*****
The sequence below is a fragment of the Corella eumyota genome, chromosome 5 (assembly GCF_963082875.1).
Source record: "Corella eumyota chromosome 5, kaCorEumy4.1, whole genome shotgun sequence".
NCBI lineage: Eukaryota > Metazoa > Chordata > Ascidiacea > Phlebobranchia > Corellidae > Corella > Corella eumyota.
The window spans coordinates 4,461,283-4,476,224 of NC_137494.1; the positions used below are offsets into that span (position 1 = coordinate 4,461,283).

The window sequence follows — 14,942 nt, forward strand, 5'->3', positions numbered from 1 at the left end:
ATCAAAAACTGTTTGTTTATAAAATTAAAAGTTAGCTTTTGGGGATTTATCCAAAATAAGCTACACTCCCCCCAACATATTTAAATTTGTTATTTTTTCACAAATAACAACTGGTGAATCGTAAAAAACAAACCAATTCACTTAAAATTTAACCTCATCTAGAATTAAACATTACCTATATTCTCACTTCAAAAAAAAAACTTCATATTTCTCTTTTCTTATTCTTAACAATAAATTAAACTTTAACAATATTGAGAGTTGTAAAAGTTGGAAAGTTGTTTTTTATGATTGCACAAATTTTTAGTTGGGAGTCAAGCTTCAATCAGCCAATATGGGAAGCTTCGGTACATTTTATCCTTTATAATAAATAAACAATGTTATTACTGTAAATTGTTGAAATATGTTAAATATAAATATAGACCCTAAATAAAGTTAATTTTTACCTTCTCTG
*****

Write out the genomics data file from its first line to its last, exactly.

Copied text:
The sequence below is a fragment of the Corella eumyota genome, chromosome 5 (assembly GCF_963082875.1).
Source record: "Corella eumyota chromosome 5, kaCorEumy4.1, whole genome shotgun sequence".
NCBI lineage: Eukaryota > Metazoa > Chordata > Ascidiacea > Phlebobranchia > Corellidae > Corella > Corella eumyota.
The window spans coordinates 4,461,283-4,476,224 of NC_137494.1; the positions used below are offsets into that span (position 1 = coordinate 4,461,283).

The window sequence follows — 14,942 nt, forward strand, 5'->3', positions numbered from 1 at the left end:
ATCAAAAACTGTTTGTTTATAAAATTAAAAGTTAGCTTTTGGGGATTTATCCAAAATAAGCTACACTCCCCCCAACATATTTAAATTTGTTATTTTTTCACAAATAACAACTGGTGAATCGTAAAAAACAAACCAATTCACTTAAAATTTAACCTCATCTAGAATTAAACATTACCTATATTCTCACTTCAAAAAAAAAACTTCATATTTCTCTTTTCTTATTCTTAACAATAAATTAAACTTTAACAATATTGAGAGTTGTAAAAGTTGGAAAGTTGTTTTTTATGATTGCACAAATTTTTAGTTGGGAGTCAAGCTTCAATCAGCCAATATGGGAAGCTTCGGTACATTTTATCCTTTATAATAAATAAACAATGTTATTACTGTAAATTGTTGAAATATGTTAAATATAAATATAGACCCTAAATAAAGTTAATTTTTACCTTCTCTG